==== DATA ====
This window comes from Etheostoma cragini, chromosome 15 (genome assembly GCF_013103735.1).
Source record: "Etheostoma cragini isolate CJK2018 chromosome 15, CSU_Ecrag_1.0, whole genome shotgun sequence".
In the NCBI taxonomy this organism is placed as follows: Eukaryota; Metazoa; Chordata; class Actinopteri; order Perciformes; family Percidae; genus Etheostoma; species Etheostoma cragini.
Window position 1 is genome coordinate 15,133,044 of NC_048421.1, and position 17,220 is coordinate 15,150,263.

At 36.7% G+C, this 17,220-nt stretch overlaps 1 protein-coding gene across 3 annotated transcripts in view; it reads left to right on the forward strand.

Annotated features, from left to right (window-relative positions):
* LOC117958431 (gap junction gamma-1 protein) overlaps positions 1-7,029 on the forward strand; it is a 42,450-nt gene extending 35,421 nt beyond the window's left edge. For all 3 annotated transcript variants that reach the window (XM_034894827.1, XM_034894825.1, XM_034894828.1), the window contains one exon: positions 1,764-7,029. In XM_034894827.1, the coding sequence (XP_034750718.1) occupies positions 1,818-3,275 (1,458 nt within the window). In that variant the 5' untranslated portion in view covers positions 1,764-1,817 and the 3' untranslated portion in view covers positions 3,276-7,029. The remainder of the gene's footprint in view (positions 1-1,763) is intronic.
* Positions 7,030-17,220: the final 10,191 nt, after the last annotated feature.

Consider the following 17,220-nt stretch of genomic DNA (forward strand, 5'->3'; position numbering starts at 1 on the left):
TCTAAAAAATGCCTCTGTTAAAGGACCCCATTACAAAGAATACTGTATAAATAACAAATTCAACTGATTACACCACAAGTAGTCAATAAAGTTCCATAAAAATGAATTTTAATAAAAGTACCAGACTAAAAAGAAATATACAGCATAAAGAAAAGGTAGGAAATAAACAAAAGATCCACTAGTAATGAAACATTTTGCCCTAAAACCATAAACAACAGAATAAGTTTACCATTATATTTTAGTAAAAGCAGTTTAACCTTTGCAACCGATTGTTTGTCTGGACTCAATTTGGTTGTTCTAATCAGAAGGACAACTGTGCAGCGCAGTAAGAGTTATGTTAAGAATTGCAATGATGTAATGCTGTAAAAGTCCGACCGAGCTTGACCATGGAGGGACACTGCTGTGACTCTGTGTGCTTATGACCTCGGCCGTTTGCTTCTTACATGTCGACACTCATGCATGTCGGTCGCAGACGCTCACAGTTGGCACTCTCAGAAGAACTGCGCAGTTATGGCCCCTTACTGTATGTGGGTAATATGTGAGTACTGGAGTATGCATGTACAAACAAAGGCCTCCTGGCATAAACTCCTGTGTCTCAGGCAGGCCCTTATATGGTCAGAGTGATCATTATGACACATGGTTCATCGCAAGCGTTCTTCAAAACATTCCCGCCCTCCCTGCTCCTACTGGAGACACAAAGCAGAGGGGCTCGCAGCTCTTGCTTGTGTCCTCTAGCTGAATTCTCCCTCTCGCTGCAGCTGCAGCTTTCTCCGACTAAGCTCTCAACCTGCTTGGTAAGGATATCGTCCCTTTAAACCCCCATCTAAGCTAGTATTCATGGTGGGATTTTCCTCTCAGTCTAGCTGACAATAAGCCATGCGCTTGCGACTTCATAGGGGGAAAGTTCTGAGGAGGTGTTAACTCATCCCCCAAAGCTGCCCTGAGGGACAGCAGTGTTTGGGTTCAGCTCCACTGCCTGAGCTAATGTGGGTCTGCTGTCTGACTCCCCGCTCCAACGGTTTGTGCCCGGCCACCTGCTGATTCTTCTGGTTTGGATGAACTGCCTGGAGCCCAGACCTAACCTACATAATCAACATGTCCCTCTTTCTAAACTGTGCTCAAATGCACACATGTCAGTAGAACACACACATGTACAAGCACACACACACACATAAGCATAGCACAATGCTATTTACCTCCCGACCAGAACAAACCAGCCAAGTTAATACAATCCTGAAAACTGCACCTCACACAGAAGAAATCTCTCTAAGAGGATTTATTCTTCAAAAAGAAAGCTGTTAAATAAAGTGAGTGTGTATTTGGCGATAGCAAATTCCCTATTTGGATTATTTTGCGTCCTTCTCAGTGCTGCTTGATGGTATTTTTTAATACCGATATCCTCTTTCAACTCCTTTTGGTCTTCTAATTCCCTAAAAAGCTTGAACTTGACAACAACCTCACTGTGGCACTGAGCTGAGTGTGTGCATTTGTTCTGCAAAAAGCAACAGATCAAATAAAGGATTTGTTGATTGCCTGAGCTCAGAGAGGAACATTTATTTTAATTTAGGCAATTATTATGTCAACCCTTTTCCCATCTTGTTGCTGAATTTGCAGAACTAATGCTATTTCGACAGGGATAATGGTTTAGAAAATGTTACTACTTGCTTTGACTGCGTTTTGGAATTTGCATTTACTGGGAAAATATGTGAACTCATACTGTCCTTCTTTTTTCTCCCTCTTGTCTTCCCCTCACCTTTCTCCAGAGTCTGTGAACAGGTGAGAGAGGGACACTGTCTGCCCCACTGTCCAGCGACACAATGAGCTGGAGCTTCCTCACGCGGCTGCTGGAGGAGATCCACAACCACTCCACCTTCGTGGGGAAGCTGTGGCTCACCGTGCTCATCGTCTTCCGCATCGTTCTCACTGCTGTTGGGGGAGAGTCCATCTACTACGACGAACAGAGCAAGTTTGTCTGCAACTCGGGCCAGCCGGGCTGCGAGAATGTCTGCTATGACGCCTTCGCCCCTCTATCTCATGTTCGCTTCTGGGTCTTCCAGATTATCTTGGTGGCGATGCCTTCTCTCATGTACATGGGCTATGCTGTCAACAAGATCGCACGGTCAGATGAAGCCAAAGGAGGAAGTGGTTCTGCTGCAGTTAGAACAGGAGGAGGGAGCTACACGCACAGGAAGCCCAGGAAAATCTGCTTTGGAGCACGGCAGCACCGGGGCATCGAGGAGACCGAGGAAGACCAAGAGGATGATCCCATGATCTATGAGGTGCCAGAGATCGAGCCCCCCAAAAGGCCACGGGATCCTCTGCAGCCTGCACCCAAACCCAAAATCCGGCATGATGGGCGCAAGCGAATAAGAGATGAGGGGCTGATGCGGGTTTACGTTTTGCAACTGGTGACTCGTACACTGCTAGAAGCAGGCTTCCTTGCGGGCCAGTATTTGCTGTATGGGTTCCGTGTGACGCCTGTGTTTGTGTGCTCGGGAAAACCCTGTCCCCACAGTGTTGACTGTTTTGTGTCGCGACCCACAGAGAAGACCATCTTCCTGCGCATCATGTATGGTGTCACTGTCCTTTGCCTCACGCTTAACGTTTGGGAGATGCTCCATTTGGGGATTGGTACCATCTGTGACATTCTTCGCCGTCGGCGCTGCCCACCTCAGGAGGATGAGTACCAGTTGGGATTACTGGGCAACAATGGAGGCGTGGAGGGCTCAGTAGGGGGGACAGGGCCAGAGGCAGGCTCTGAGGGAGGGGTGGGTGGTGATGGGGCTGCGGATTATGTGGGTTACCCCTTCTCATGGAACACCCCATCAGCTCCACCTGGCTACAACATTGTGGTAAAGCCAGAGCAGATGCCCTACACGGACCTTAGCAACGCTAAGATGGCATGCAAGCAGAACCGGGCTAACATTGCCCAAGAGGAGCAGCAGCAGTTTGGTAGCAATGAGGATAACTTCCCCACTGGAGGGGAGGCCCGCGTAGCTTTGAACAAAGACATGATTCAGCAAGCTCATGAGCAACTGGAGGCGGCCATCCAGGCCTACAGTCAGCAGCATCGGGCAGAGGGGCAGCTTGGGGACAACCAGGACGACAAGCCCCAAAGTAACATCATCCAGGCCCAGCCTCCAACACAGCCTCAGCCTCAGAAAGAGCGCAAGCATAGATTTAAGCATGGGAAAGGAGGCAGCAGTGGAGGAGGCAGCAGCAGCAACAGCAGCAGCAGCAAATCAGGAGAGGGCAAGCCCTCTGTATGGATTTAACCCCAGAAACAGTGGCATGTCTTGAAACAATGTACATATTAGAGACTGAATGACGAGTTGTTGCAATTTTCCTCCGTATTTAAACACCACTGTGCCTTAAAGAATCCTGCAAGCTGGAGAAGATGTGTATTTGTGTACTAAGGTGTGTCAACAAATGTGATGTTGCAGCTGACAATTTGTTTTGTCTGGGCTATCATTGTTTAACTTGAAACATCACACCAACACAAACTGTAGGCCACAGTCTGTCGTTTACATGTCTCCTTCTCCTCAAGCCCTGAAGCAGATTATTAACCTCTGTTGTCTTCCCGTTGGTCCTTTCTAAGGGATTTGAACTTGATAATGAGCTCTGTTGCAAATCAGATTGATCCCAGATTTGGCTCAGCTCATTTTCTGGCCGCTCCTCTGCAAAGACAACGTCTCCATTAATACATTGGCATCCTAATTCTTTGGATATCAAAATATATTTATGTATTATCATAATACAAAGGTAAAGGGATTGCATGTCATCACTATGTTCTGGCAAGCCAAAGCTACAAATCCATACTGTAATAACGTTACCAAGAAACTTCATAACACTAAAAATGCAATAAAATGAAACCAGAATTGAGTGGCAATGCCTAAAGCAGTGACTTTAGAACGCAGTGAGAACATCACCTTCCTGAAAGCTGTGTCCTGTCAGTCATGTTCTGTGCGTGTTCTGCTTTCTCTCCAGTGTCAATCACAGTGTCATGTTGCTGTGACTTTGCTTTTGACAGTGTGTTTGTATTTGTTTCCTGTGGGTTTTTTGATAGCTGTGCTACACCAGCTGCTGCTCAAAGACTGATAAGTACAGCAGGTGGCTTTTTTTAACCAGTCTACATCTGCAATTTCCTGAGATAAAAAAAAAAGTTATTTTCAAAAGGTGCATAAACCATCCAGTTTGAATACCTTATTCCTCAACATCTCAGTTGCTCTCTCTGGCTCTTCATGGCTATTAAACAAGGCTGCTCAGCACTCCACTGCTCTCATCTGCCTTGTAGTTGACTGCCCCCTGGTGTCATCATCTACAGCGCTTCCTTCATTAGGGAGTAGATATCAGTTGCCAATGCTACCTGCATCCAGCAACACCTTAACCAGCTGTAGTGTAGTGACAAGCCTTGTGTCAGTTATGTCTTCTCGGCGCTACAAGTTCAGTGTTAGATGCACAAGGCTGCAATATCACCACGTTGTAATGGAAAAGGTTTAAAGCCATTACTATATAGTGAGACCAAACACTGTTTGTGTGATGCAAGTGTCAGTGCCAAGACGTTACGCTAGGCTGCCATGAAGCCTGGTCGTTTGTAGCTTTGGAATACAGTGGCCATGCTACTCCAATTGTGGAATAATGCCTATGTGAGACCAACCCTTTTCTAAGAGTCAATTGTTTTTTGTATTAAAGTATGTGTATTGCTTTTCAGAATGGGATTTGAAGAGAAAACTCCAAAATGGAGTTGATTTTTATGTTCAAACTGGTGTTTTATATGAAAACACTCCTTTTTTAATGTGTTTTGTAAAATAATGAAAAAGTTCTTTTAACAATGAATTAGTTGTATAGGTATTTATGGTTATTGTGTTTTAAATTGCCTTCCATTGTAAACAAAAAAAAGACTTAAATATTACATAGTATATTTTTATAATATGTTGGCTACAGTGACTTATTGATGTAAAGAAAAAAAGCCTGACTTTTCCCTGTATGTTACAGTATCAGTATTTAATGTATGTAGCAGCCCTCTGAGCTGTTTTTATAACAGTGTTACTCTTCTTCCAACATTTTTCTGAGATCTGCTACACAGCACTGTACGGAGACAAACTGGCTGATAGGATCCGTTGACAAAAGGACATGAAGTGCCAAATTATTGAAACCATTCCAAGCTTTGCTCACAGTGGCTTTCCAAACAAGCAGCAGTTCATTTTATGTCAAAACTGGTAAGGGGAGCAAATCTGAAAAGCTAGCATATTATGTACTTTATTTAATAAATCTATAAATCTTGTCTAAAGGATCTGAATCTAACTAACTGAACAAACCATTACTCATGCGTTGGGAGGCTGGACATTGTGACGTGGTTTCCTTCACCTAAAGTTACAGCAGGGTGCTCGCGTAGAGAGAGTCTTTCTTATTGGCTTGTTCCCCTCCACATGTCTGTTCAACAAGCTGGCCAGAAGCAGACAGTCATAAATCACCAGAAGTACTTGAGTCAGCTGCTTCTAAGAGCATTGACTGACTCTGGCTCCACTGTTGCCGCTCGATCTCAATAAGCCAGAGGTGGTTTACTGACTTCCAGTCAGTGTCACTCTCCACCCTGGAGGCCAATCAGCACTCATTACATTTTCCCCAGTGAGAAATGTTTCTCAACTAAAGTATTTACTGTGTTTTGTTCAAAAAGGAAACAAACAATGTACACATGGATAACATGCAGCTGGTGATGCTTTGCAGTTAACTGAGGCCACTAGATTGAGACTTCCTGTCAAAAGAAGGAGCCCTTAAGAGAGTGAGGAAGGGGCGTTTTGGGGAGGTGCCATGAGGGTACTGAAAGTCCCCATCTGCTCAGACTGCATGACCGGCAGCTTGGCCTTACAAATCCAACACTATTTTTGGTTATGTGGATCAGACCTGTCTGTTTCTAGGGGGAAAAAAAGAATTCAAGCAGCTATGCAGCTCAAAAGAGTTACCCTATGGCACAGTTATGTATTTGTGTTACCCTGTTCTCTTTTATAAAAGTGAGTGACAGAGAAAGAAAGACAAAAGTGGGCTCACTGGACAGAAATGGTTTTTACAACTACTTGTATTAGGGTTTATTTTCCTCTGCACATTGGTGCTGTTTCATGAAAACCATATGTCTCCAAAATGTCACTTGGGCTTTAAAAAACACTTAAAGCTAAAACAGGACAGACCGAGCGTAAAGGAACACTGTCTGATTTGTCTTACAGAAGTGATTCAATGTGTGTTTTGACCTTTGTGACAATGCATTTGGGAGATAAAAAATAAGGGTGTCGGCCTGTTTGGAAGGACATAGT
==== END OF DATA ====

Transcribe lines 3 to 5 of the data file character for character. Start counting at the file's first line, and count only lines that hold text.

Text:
In the NCBI taxonomy this organism is placed as follows: Eukaryota; Metazoa; Chordata; class Actinopteri; order Perciformes; family Percidae; genus Etheostoma; species Etheostoma cragini.
Window position 1 is genome coordinate 15,133,044 of NC_048421.1, and position 17,220 is coordinate 15,150,263.

At 36.7% G+C, this 17,220-nt stretch overlaps 1 protein-coding gene across 3 annotated transcripts in view; it reads left to right on the forward strand.